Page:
Here, F is the fluorescence amplitude and F0 its value in the absence of ligand. Δ F is the normalized amplitude of the saturated quenching, [PL] is the concentration of liganded protein, [P0] and [L0] are the concentrations of the total protein and ligand, respectively. The protein concentration was determined from its 280 nm absorbance and pertains here to the monomeric unit (see below). Figure 1A shows the change of fluorescence amplitude as a function of added pyruvate. The solid line shows the best fit obtained using the above equation, yielding K d ≈ 0.26 μM.
As described below, it appeared that the protein was in fact homodimeric and one may wonder whether any cooperativity is taking place between the two monomers. In fact, the satisfactory fit with a simple binding function excludes that significant cooperativity or anticooperativity be present. This is illustrated by the dashed line that was computed by simulating a small cooperativity (see legend) and clearly represents the upper limit that could accommodate the data in this respect. The titration experiments show that the binding occurs on a single, homogeneous site. To ascertain that this site corresponds to the monomeric unit (rather than, e.g., to the dimer), we also ran (data not shown) experiments at high protein concentrations (> Kd). Under such conditions, the binding titration (or its initial part if [P0] is not very large with respect to Kd) is essentially linear (all the added substrate is bound until saturation) and the concentration of binding sites is easily determined from the slope. The results confirmed that the number of binding sites was ~1 per monomer and that the protein was ~100% active for binding the substrate – in agreement with the crystal structure described in the following.
The K d values were determined for different structurally-related compounds as shown in Figure 1B, C and 1D. No binding was observed with α-ketoglutarate. In all cases the trend is the same as observed by Thomas et al . The length of the aliphatic backbone chain clearly influences the affinity, a result that will be discussed later in the light of the structure. We next focus on the structural characterization of the interactions of TakP with 2-oxoacids, using pyruvate as a model substrate.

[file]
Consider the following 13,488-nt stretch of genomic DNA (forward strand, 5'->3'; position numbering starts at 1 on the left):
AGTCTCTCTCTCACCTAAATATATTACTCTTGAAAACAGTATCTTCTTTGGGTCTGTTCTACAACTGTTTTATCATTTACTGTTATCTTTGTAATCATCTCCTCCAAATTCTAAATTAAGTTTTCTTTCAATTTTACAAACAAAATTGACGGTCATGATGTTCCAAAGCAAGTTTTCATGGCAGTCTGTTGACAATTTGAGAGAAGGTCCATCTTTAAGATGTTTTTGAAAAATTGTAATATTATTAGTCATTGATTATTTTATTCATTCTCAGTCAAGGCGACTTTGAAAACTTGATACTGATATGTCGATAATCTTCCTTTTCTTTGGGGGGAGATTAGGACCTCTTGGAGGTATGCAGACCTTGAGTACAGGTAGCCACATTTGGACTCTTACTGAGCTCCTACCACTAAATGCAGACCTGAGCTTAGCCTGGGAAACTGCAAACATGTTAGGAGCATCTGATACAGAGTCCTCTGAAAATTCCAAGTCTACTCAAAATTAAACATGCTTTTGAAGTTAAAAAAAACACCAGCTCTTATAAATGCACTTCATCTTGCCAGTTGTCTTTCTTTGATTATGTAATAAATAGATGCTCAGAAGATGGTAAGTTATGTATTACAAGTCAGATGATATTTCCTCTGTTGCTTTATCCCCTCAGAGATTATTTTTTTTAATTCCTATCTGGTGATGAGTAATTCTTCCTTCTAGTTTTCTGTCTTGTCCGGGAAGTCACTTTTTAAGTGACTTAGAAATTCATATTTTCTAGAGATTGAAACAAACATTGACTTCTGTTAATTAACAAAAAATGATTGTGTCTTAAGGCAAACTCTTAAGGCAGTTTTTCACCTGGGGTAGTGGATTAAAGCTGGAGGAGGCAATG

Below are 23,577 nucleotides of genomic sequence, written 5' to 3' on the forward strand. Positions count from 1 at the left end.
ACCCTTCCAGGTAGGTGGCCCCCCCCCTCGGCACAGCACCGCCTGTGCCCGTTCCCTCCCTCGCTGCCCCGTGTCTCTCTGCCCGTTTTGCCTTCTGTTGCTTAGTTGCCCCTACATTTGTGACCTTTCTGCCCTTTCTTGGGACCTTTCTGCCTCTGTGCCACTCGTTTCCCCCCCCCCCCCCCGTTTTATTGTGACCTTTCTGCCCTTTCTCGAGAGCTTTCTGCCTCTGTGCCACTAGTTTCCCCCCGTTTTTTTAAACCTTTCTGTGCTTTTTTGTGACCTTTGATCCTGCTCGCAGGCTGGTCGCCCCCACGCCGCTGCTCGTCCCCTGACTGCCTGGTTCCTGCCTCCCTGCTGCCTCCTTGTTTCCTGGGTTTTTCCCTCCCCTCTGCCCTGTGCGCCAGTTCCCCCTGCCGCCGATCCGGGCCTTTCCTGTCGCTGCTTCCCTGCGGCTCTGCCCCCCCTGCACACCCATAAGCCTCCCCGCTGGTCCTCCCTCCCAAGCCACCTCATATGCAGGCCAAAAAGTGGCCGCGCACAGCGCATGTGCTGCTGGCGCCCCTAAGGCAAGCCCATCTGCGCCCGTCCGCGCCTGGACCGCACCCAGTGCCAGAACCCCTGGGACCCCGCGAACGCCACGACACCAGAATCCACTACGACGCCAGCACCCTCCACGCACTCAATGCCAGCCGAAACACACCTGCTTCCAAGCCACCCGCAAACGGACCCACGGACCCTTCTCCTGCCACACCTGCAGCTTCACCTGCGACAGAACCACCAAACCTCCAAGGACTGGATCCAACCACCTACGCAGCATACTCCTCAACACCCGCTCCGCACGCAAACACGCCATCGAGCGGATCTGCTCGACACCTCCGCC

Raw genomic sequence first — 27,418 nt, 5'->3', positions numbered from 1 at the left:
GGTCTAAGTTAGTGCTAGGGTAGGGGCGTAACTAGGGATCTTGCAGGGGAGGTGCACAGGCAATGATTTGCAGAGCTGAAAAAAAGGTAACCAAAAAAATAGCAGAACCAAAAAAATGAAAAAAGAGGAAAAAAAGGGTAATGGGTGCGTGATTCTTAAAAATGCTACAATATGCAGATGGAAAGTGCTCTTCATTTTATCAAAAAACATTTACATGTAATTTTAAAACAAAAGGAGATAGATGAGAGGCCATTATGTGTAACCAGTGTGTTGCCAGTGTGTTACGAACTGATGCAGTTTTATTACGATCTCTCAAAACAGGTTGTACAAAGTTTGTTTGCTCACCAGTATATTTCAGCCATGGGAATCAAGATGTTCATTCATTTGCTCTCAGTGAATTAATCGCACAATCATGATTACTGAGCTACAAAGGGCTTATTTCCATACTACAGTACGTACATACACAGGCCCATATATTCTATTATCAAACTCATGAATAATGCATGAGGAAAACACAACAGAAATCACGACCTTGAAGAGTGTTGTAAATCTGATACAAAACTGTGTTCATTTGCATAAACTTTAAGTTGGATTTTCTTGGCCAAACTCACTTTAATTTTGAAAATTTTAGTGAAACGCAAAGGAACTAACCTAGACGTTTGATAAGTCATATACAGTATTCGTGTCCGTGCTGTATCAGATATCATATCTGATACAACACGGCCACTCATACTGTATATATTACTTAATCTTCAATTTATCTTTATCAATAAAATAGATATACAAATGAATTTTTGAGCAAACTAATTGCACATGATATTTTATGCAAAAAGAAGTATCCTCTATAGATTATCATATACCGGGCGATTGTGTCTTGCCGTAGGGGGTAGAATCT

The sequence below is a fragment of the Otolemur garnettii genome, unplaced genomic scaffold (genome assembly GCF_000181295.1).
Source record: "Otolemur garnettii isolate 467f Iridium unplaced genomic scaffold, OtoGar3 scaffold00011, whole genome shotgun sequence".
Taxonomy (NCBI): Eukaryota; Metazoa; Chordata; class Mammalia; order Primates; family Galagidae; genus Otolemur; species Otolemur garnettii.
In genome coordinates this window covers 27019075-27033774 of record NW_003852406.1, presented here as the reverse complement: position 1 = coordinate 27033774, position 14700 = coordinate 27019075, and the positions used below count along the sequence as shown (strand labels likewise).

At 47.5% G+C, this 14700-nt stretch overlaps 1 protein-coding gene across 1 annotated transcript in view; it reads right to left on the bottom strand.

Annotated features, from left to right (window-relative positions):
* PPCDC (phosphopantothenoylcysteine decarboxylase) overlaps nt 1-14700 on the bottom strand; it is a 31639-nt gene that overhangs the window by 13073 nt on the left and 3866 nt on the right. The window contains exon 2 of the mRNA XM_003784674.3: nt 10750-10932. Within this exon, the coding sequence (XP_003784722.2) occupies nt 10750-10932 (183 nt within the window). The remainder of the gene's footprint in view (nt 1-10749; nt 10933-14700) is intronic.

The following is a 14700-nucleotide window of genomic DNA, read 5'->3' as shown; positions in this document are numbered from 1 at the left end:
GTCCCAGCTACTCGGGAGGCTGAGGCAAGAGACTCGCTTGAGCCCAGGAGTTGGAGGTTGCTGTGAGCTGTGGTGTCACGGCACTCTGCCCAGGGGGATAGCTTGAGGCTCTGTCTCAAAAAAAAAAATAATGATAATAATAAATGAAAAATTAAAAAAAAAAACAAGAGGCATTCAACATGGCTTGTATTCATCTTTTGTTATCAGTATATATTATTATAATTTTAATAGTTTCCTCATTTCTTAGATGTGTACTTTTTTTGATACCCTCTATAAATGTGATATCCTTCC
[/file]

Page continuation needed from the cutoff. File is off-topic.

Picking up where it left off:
A dimeric venus-flytrap with a swapped helix
Summary of crystal parameters, data collection and refinement statistics
Unbound Selenomethionine (P 21)
Pyruvate (C 2)
Wavelength, Å a
Resolution range, Å
No. of measured reflections
No. of unique reflections
R sym b,c
Completeness, % b
Resolution range, Å
No. of non hydrogen atoms:
Average B-factors, Å 2 :
RMSD bonds, Å
RMSD angles, °
Additional file 2: A movie depicting the transition between the open – closed transition in TakP. The coloring scheme in this movie is according to the domains as they are defined in Figure 3. It is apparent that the movement of domain 2 on one monomer is somehow hindered by the swapped helix of the other monomer. (MOV 2 MB)
A conspicuous feature of the dimeric association in TakP is the presence of a water-filled channel buried at the dimer interface, which spans 30 Å from one ligand binding cavity to the other. As discussed later, we believe that substrate translocation through this connecting cavity may play a functional role.
Co-recognition of a cation with pyruvate
In the complex structure, the acidic moiety of the pyruvate is involved in a salt bridge with Arg177 and one oxygen atom is H-bonded to Tyr100. The central feature for the binding of the pyruvate to the protein is the presence of a cation (Figure 6A). This cation has a bi-pyramidal coordination with a square base. The four equatorial positions are provided by the O3 of pyruvate, the main chain carbonyl oxygen of Trp215 and a bi-dentate and mono-dentate ligand provided by the side chains of Glu214 and Glu240, respectively. The apical positions are occupied on one side by an oxygen atom from the acidic moiety of pyruvate and, on the other side, by the Oδ1 of the side chain of Gln156. The measured distances between the cation and the six oxygen atoms range from 2.34 Å to 2.43 Å. These values are very close to the canonical distances expected for a magnesium or a sodium ion (RLi = 2.14 Å; RMg = RNa = 2.46 Å ; RCa = 2.66 Å ; RK = 2.77 Å [23, 24]). Since only sodium salts were present in our crystallization conditions this cation can be safely identified as a sodium ion. Among the six residues involved in the recognition of sodium-pyruvate, only one (Tyr100) is provided by domain I, while the others belong to domain II or to the hinge (Figure 6A).